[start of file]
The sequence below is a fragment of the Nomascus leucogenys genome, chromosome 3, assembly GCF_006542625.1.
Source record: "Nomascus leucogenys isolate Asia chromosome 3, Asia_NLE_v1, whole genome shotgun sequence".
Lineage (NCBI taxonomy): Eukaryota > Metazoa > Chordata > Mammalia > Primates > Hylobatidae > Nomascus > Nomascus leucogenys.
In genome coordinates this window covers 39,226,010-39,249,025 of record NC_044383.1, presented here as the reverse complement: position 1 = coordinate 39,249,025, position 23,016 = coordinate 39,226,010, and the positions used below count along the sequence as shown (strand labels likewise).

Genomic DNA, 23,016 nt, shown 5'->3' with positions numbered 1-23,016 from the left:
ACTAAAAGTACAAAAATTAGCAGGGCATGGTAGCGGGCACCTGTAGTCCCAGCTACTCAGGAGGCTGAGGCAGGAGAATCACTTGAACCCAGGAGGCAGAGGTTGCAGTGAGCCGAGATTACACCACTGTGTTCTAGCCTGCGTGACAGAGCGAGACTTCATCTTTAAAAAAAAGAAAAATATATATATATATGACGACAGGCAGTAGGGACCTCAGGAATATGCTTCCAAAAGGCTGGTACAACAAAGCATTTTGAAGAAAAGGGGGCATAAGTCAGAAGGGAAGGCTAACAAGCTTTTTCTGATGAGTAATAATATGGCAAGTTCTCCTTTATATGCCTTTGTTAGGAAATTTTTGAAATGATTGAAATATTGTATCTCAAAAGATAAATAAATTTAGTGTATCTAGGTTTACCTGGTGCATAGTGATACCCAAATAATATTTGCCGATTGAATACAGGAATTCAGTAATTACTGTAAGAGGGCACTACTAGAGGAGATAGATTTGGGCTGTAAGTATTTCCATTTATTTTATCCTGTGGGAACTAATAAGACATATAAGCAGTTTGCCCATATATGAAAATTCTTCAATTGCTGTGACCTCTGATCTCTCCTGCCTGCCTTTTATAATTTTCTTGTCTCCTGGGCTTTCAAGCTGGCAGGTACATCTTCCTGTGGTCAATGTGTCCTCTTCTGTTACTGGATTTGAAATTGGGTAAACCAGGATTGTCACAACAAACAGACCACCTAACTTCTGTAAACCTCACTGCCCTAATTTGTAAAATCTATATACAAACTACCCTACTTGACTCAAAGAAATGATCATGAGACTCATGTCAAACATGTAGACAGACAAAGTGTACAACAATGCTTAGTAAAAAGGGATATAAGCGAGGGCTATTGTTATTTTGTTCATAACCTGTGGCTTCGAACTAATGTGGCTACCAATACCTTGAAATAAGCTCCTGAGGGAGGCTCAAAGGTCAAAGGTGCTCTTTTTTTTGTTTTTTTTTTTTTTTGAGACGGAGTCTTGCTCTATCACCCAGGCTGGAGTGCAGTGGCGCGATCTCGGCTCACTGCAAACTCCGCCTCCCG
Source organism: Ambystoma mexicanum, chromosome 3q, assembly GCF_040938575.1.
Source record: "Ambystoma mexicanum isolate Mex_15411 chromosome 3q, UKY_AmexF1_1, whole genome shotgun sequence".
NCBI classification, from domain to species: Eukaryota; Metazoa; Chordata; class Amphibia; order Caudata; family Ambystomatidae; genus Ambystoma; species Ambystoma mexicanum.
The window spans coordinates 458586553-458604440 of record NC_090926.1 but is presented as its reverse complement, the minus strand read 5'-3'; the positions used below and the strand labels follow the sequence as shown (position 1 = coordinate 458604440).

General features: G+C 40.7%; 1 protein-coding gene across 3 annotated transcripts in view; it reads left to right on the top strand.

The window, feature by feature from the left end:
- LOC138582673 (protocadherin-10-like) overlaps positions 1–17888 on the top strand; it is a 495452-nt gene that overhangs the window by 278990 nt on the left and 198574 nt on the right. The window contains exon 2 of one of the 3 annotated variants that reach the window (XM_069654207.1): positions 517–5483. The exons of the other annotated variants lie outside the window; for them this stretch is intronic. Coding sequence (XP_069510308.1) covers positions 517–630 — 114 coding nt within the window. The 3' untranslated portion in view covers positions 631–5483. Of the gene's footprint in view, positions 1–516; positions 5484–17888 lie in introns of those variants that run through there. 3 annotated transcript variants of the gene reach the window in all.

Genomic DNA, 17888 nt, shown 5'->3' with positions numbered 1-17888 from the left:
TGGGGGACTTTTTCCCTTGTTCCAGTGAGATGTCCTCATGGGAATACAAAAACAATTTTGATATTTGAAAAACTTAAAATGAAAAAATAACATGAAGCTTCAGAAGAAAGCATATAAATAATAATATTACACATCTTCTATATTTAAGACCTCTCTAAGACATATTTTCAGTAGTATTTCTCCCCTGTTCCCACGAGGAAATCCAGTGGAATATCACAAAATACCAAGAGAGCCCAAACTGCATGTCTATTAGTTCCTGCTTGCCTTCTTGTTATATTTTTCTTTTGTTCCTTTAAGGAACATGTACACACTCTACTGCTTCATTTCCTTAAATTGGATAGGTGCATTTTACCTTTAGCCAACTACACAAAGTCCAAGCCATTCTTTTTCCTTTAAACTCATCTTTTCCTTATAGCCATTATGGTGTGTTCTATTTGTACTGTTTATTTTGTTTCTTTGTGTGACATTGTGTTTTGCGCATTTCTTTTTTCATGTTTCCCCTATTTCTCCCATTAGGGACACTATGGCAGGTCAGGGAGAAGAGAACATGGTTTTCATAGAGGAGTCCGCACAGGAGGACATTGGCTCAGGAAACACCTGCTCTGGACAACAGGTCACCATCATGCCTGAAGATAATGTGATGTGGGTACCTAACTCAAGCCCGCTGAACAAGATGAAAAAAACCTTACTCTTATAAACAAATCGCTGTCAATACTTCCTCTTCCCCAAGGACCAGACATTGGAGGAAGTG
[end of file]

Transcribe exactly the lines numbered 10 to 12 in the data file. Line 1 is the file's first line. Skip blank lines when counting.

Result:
The window spans coordinates 458586553-458604440 of record NC_090926.1 but is presented as its reverse complement, the minus strand read 5'-3'; the positions used below and the strand labels follow the sequence as shown (position 1 = coordinate 458604440).

General features: G+C 40.7%; 1 protein-coding gene across 3 annotated transcripts in view; it reads left to right on the top strand.

The window, feature by feature from the left end: